E.g. Singing "I am the very model of a modern Major-General," in The Pirates of Penzance, Major-General Stanley proclaimed himself the epitome of an officer and a gentleman.
n. particular period of history, especially one considered remarkable
E.g. The glacial epoch lasted for thousands of years.
a. marked by or having equity; just and impartial
E.g. I am seeking an equitable solution to this dispute, one that will be fair and acceptable to both sides.
a. open to two or more interpretations and often intended to mislead
E.g. Rejecting the candidate's equivocal comments on tax reform, the reporters pressed him to state clearly where he stood on the issue.
v. eat away; wear away by abrasion; become worn
E.g. The film shows how dripping water to erode the limestone until only a thin shell remained.
n. corrosion; a gradual decline of something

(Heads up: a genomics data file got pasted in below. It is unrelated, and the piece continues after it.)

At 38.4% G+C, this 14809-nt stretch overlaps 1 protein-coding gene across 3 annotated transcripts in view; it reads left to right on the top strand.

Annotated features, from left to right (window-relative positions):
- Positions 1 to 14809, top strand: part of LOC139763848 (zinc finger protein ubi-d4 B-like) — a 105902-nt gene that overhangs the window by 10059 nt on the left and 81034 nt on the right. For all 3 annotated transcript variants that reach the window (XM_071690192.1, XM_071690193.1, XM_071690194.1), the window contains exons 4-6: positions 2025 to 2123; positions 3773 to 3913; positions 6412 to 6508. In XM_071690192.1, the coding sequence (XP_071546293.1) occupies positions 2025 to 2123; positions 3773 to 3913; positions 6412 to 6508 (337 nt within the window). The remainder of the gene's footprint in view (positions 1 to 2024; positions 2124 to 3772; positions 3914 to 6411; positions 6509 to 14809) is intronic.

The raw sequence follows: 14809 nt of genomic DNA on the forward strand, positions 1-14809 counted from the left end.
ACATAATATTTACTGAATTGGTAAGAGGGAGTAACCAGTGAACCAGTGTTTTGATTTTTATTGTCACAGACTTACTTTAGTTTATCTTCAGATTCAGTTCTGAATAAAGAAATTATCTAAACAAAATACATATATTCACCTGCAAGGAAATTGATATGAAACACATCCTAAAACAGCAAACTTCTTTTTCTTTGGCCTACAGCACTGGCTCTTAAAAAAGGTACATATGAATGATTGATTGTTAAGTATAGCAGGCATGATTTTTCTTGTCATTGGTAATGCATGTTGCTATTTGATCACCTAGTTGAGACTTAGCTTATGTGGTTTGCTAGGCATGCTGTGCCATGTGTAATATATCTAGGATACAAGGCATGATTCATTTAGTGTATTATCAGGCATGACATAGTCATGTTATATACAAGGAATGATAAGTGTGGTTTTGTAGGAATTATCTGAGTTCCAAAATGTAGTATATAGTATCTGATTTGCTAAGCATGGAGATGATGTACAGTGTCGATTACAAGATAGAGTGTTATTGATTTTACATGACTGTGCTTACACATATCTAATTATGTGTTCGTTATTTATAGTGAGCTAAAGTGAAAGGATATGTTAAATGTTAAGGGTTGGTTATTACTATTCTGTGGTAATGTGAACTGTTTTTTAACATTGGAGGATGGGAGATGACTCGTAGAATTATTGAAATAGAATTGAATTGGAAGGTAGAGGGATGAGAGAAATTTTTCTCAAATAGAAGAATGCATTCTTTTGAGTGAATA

E.g. After the accounting scandal there was an erosion of confidence in the auditors.
a. wandering; deviating from an appointed course, or from a direct path; roving; irregular in motion
E.g. The killing of three children, which is called an errant shelling, dramatically escalated the recent flare in violence.
n. outbreak; sudden, often violent outburst
E.g. The Philippine Institute of Seismology has set a level three alert, ranking the situation as critical, with an eruption possible within weeks.
a. hard to understand; known only in a particular group
E.g. The New Yorker short stories often include esoteric allusions to obscure people and events.
n. feeling of great happiness and well-being, sometimes exaggerated
E.g. Delighted with her high scores, sure that the university would accept her, Allison was filled with euphoria.